This story is a prequel to the excellent series of the early ‘50s recently penned by Brother Don Ayers.
First let me set the scene. I was among 86 high-point, combat veterans to enter a special class which Lafayette started in early November, 1945, to catch up with the freshmen of the already formed Class of 1949.
Pre-WWII, Lafayette had been a small men’s school, closely oriented to the Presbyterian Church, of some 1500 students. But, when we arrived, the Campus was almost deserted after being relinquished by the Army’s pre-training program (ASTP) for Air Cadets earlier in the year. Frankly, the school was starving for students, or practically none of our Special 1945 Veteran’s Class would ever have qualified for admission.
Soon after settling in on Campus, I started meeting other high-point Marines. Among them was Andy Olinger, who asked me to join him and several other Marines as Zete (Zeta Psi) pledges.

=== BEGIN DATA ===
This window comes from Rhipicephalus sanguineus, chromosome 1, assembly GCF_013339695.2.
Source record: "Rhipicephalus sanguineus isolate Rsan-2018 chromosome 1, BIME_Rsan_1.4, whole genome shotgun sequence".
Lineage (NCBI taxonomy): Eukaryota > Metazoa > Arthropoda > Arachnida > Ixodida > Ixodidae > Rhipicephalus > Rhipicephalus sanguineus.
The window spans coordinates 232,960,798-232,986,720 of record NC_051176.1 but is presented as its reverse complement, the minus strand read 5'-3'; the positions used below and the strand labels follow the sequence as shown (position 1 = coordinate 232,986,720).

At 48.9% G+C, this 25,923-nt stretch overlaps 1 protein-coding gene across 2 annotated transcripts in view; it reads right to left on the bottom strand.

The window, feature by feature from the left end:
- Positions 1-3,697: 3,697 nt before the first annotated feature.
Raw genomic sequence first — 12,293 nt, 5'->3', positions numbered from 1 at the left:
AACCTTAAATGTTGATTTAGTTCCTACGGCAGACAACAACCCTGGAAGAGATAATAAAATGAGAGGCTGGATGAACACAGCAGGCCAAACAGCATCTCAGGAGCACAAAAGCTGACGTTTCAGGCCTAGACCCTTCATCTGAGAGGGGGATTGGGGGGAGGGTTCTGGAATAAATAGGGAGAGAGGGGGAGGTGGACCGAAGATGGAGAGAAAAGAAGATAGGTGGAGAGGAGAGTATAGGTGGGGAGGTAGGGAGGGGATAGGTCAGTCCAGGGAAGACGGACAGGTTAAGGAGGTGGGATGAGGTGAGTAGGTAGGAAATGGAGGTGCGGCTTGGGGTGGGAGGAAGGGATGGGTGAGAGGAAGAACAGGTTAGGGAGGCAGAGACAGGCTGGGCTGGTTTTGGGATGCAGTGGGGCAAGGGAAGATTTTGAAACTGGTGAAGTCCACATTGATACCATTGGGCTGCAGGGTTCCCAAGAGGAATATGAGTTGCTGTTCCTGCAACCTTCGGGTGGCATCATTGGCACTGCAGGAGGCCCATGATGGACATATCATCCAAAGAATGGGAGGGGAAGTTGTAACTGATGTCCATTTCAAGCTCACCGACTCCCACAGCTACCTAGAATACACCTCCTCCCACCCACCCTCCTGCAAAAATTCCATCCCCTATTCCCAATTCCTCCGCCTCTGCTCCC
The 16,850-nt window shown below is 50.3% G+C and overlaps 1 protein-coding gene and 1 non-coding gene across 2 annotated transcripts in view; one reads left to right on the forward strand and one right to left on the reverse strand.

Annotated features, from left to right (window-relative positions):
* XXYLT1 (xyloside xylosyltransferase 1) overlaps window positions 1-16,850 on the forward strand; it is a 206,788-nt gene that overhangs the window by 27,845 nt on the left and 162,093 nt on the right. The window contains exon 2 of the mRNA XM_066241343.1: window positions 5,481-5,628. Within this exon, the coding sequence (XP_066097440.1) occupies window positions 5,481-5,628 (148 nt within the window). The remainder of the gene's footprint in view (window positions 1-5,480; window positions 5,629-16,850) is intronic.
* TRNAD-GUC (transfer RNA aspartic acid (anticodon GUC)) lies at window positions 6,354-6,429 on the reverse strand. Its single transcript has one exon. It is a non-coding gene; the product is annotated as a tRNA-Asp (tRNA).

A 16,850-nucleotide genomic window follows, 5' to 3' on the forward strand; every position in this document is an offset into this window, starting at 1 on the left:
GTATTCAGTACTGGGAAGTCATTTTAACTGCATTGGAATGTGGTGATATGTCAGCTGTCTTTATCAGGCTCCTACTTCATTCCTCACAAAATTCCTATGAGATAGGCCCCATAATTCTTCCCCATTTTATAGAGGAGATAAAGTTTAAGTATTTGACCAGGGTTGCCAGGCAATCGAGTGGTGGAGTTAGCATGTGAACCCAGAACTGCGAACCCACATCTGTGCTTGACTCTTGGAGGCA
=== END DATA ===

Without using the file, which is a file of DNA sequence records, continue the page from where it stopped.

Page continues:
However, my first room mate at top of Old McKeen Hall was Joe Trickett, who had already pledged Deke. Although a recent high school graduate, Joe was a very mature football player and had already met a number of the newly-arrived veterans. He soon introduced me to several other good guys–combat veterans–who were already members of his pledge class. They included Marine Jim Schultz; Air Force Pilot, Charlie Brownie; and Navy Blimp Pilot, Jim Mott. So, after being invited, I decided to join them as the newest member of the Deke pledge class. The four of us soon became such good friends that we roomed together in a first floor suite at the tiny, old dorm: Newkirk Hall. Over looking the, then, much larger Quad, this delightful living experience couldn’t have been much different than veterans of that time saw in the days immediately following the Civil War.
Our large pledge class of some 12-15 recent prep/high school grads, mixed in with about an equal number of older combat veterans, was the first group of Dekes to open up the Old House after it had been evacuated as a barracks by the Army ASTP program.